Education and Optimism

The level of education an American has attained is a good predictor of how optimistic, (or pessimistic) he or she is about succeeding in the 21st century economy, according to a new national survey developed by public relations firm Burson-Marsteller.

According to “Making it in America: The View from America,” only 42 percent of Americans with a high school education or less say they have the right skills to succeed in the 21st century, while 71 percent with a college education or more say they do.

When asked what emotion best describes their feeling about the future of the U.S. economy, Americans with high school or less are 25 percent less likely to say they are optimistic than those with a college education or more.

“…Americans with high school or less are 25 percent less likely to say they are optimistic”

And they are 50 percent more likely to feel scared about the future of the U.S. economy than those with a college education or more.

Education level also plays an important role in how Americans feel about the future of the U.S. economy.

Thirty-eight percent of Americans with a college education or more think the American economy is headed in the right direction compared to 30 percent of those with a high school education or less.

When it comes to job security and the role of automation, only 14 percent of Americans with a college education or more say a machine could replace their job in five years, versus 30 percent with a high school education or less.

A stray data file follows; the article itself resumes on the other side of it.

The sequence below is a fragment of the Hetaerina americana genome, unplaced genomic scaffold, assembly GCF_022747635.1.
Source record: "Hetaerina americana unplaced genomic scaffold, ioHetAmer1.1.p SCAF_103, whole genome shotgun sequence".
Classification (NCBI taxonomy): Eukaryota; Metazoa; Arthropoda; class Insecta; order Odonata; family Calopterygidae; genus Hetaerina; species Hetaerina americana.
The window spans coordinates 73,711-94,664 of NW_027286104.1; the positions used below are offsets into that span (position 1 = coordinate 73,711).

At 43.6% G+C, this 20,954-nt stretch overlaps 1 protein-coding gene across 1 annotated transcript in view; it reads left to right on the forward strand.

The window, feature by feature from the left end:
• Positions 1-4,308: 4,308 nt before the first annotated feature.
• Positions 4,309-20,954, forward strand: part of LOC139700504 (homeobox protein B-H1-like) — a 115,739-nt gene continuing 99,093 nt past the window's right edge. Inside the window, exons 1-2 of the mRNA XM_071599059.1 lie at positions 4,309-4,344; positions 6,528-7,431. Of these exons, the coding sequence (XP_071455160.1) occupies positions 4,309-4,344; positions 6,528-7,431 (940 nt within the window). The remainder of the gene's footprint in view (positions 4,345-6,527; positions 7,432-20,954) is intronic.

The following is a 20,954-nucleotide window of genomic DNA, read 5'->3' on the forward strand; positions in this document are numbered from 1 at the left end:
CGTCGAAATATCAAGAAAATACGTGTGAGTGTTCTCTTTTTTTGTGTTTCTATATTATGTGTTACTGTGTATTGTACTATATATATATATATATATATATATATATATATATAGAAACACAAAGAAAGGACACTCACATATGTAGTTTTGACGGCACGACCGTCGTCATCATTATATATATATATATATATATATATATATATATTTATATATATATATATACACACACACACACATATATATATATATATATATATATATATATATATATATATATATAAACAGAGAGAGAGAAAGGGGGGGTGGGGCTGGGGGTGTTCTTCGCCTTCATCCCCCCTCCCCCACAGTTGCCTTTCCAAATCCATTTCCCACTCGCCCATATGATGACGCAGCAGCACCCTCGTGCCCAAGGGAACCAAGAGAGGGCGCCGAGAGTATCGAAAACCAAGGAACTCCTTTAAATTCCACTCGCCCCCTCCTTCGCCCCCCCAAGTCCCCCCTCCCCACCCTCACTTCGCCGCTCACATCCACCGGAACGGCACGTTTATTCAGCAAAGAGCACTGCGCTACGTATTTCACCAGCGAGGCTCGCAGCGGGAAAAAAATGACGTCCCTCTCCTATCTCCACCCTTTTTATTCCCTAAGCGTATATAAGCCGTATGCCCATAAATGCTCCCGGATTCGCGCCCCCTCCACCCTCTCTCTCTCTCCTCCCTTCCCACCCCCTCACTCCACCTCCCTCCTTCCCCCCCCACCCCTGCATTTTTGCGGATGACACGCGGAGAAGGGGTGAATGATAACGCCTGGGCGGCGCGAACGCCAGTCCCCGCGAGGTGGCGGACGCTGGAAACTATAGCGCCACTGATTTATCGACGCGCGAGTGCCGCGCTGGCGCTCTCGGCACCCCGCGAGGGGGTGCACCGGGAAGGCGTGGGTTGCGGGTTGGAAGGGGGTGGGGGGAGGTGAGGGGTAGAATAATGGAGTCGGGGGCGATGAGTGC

“most Americans are in agreement that business and government should work together…”

However, most Americans are in agreement that business and government should work together in strengthening the economy.

Fifty-seven percent of Americans say the government should play a major role in strengthening the economy and 86 percent support tax credits for companies that pay for workers to train in other, more modern work skills.

Sixty-one percent say the government should promote job training and education programs for displaced workers to address loss of jobs to automation and machine intelligence.

Twenty-two percent say the government should enact policies to protect those jobs and 10 percent support an increase in corporate taxes to fund programs for displaced workers.

Find out more at www.burson-marsteller.com.

 

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